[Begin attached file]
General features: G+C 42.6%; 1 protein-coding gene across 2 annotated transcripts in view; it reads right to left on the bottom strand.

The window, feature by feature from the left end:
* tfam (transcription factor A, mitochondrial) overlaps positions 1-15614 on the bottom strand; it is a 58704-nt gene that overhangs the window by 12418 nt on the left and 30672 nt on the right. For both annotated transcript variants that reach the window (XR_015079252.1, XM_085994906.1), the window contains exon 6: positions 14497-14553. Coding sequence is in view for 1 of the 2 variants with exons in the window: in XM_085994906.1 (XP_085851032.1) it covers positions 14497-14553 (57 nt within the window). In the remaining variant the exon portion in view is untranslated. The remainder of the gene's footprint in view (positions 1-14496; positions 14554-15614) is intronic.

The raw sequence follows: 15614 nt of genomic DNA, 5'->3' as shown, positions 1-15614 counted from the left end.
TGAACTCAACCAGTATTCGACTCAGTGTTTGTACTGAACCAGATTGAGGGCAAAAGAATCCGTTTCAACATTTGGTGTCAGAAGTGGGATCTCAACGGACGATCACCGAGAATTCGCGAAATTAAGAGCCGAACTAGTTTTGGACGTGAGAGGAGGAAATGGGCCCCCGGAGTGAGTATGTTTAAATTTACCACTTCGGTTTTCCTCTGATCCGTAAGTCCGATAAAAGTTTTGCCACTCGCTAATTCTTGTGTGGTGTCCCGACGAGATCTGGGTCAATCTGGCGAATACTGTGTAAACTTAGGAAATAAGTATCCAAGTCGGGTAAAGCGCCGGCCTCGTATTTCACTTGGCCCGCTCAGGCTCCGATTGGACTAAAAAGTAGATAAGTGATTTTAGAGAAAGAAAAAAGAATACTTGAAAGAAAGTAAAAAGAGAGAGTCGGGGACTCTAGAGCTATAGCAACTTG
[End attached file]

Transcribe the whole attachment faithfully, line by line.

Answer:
General features: G+C 42.6%; 1 protein-coding gene across 2 annotated transcripts in view; it reads right to left on the bottom strand.

The window, feature by feature from the left end:
* tfam (transcription factor A, mitochondrial) overlaps positions 1-15614 on the bottom strand; it is a 58704-nt gene that overhangs the window by 12418 nt on the left and 30672 nt on the right. For both annotated transcript variants that reach the window (XR_015079252.1, XM_085994906.1), the window contains exon 6: positions 14497-14553. Coding sequence is in view for 1 of the 2 variants with exons in the window: in XM_085994906.1 (XP_085851032.1) it covers positions 14497-14553 (57 nt within the window). In the remaining variant the exon portion in view is untranslated. The remainder of the gene's footprint in view (positions 1-14496; positions 14554-15614) is intronic.

The raw sequence follows: 15614 nt of genomic DNA, 5'->3' as shown, positions 1-15614 counted from the left end.
TGAACTCAACCAGTATTCGACTCAGTGTTTGTACTGAACCAGATTGAGGGCAAAAGAATCCGTTTCAACATTTGGTGTCAGAAGTGGGATCTCAACGGACGATCACCGAGAATTCGCGAAATTAAGAGCCGAACTAGTTTTGGACGTGAGAGGAGGAAATGGGCCCCCGGAGTGAGTATGTTTAAATTTACCACTTCGGTTTTCCTCTGATCCGTAAGTCCGATAAAAGTTTTGCCACTCGCTAATTCTTGTGTGGTGTCCCGACGAGATCTGGGTCAATCTGGCGAATACTGTGTAAACTTAGGAAATAAGTATCCAAGTCGGGTAAAGCGCCGGCCTCGTATTTCACTTGGCCCGCTCAGGCTCCGATTGGACTAAAAAGTAGATAAGTGATTTTAGAGAAAGAAAAAAGAATACTTGAAAGAAAGTAAAAAGAGAGAGTCGGGGACTCTAGAGCTATAGCAACTTG